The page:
Personal Injury Statute of Limitations in South Carolina

Personal Injury Statute of Limitations in South Carolina person falling at work shown in warehouse with concrete floors

Personal injuries can happen in a variety of ways in South Carolina, from car accidents and slip and falls to medical malpractice and defective products. When someone else's negligence or wrongdoing causes you harm, you could obtain compensation for your injuries and losses by taking legal action against the at-fault party with the help of a personal injury attorney.

However, you need to understand the personal injury statute of limitation in South Carolina. In most cases, you have three years from the date of your injury to file a civil lawsuit seeking damages. If you miss the deadline, you risk losing your right to seek compensation altogether.

Navigating the personal injury claims process can be complex and overwhelming, especially when you're trying to focus on your recovery. An experienced South Carolina personal injury attorney can assist with all aspects of the claims process. They can assess whether you have valid grounds to pursue compensation and advise you on the best course of action. If you have a viable personal injury case, an attorney can serve as a valuable resource to protect your rights and increase your chances of getting the most favorable outcome possible.

If someone else’s negligence hurt you or someone you love in South Carolina, contact a personal injury lawyer near you today for a free consultation to learn of your rights and options to seek compensation from those responsible for your pain and suffering.

South Carolina's Statute of Limitations for Personal Injury

South Carolina’s three-year statute of limitations is a strict legal deadline. This means that if you were injured in a car accident, for example, you would have three years from the date of the accident to file a lawsuit against the at-fault driver. As mentioned, if you don’t have an attorney file a lawsuit for you within three years of your injury, the court will likely dismiss your case, and you'll have virtually no legal recourse to get the compensation you need.

It's important to note that the statute of limitations applies to filing a lawsuit, not just making an insurance claim. While your attorney may be able to negotiate a settlement with the at-fault party's insurance company beyond the three-year mark, you'll lose your leverage if you can't threaten to take the case to court. In fact, having an attorney file a lawsuit can spur an unresponsive or obstinate insurance company to take your claim seriously and negotiate a fair settlement in some cases.

Exceptions That Can Extend the Time You Have to File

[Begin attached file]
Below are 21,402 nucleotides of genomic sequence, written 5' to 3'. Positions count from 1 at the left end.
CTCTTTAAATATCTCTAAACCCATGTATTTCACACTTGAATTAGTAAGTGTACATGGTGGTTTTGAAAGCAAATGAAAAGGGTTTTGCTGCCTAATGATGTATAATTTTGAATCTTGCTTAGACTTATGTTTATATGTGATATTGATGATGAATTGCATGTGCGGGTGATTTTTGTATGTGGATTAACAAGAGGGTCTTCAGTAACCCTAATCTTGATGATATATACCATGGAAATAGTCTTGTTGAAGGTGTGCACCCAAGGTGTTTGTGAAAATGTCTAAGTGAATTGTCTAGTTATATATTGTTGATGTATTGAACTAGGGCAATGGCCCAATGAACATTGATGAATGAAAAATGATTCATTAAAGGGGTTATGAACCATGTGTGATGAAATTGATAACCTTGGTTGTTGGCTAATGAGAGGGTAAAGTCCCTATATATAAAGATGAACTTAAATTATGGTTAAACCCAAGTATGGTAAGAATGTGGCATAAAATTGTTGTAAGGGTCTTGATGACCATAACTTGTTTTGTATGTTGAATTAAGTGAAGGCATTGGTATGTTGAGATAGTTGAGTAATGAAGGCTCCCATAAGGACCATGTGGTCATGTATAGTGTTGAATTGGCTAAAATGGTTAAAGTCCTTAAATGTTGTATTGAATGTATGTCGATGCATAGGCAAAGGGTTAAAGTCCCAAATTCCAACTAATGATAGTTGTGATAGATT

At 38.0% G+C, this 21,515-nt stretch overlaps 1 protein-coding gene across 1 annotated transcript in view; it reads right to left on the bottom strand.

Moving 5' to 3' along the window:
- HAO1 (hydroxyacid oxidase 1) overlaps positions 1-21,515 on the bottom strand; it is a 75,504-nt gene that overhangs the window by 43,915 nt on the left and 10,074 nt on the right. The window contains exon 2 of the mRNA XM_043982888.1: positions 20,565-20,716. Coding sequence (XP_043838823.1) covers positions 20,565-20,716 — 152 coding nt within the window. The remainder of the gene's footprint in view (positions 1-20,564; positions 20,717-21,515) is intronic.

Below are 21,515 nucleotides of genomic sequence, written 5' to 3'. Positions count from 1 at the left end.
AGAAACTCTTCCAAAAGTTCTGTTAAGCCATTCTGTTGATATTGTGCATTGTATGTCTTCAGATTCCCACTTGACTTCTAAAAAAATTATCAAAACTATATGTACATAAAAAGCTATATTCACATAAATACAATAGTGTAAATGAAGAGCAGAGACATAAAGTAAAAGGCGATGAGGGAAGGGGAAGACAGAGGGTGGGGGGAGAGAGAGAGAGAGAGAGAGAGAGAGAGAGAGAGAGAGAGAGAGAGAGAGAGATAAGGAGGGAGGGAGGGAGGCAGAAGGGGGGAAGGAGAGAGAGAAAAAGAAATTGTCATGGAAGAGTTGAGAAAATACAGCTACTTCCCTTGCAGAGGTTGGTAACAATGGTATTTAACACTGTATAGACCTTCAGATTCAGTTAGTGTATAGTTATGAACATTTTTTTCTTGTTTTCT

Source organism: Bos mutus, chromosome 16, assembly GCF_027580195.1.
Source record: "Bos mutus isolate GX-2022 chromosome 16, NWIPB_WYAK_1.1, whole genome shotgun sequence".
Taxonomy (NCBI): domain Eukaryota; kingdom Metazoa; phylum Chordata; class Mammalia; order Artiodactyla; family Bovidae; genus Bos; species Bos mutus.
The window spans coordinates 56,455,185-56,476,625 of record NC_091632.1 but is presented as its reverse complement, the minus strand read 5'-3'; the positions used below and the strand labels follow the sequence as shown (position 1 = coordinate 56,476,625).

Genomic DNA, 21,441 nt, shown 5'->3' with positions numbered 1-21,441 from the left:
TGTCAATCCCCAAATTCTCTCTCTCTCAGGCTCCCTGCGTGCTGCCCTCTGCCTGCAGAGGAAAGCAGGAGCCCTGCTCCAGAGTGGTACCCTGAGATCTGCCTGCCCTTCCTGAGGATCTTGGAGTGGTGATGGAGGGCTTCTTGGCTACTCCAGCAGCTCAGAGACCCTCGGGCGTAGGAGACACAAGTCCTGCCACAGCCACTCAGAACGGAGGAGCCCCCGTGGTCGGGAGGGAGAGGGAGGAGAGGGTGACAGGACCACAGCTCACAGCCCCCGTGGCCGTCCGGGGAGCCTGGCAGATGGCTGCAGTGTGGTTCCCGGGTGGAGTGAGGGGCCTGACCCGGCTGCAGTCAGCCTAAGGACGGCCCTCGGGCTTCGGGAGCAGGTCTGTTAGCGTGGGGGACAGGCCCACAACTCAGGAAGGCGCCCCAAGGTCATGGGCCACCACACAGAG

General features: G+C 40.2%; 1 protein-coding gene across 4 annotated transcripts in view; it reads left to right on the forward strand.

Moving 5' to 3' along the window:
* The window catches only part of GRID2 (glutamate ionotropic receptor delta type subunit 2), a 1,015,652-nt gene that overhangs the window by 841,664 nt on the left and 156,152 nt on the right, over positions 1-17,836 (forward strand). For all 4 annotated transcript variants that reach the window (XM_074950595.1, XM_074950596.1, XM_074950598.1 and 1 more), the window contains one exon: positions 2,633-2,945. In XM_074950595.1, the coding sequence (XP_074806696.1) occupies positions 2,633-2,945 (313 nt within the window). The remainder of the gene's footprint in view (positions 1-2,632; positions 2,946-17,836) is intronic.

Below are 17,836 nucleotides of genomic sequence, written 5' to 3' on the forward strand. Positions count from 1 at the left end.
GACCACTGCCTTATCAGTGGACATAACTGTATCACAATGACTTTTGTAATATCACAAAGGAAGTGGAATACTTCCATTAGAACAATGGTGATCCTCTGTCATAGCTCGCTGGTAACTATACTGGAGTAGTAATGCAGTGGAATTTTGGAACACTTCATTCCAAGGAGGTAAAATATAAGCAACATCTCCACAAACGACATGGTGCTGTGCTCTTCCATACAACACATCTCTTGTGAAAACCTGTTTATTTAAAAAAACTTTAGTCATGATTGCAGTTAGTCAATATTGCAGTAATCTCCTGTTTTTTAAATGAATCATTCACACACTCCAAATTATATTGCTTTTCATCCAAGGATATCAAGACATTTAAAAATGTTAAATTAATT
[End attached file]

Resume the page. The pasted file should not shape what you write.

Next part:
In most personal injury cases, the clock starts ticking on the statute of limitations on the date of the injury. However, there are some situations where the clock may start later. These include:

  • Discovery Rule: If the injury is not immediately apparent, the statute of limitations may begin from the date the injury is discovered or should have been reasonably discovered.
  • Minor Children: If someone’s negligence hurt your minor child (under 18 years of age), the statute of limitations may not begin until they turn 18. In that case, they would have one year to file a lawsuit after their 18th birthday in South Carolina.
  • Legal Disability: If the injured person is mentally incompetent or incapacitated at the time of the injury, the statute of limitations may be tolled (paused) until the disability is lifted.
  • Defendant's Absence: If the defendant leaves the state after the cause of action arises and before the statute of limitations expires, the court may count the period of absence as part of the limitation period.
  • Fraudulent Concealment: If the defendant fraudulently conceals the cause of action from the plaintiff, the statute of limitations may be tolled until the plaintiff discovers or should have discovered the fraud.
  • Counterclaims: If a counterclaim arises out of the same transaction or occurrence as the plaintiff's claim, it may be asserted even if the statute of limitations has expired.

Additionally, medical malpractice claims have special considerations, and there may be other factors that apply to your situation. It is always best to consult with an experienced personal injury attorney to determine the applicable statute of limitations and any potential exceptions in your particular case.

Situations Where You May Need to File an Injury Claim Sooner

If you have a claim against a government entity in South Carolina, you may need to file a formal claim with the government before you can file a lawsuit. The deadline for filing this claim is typically two years from the date of the injury, although it can be as short as one year in some cases.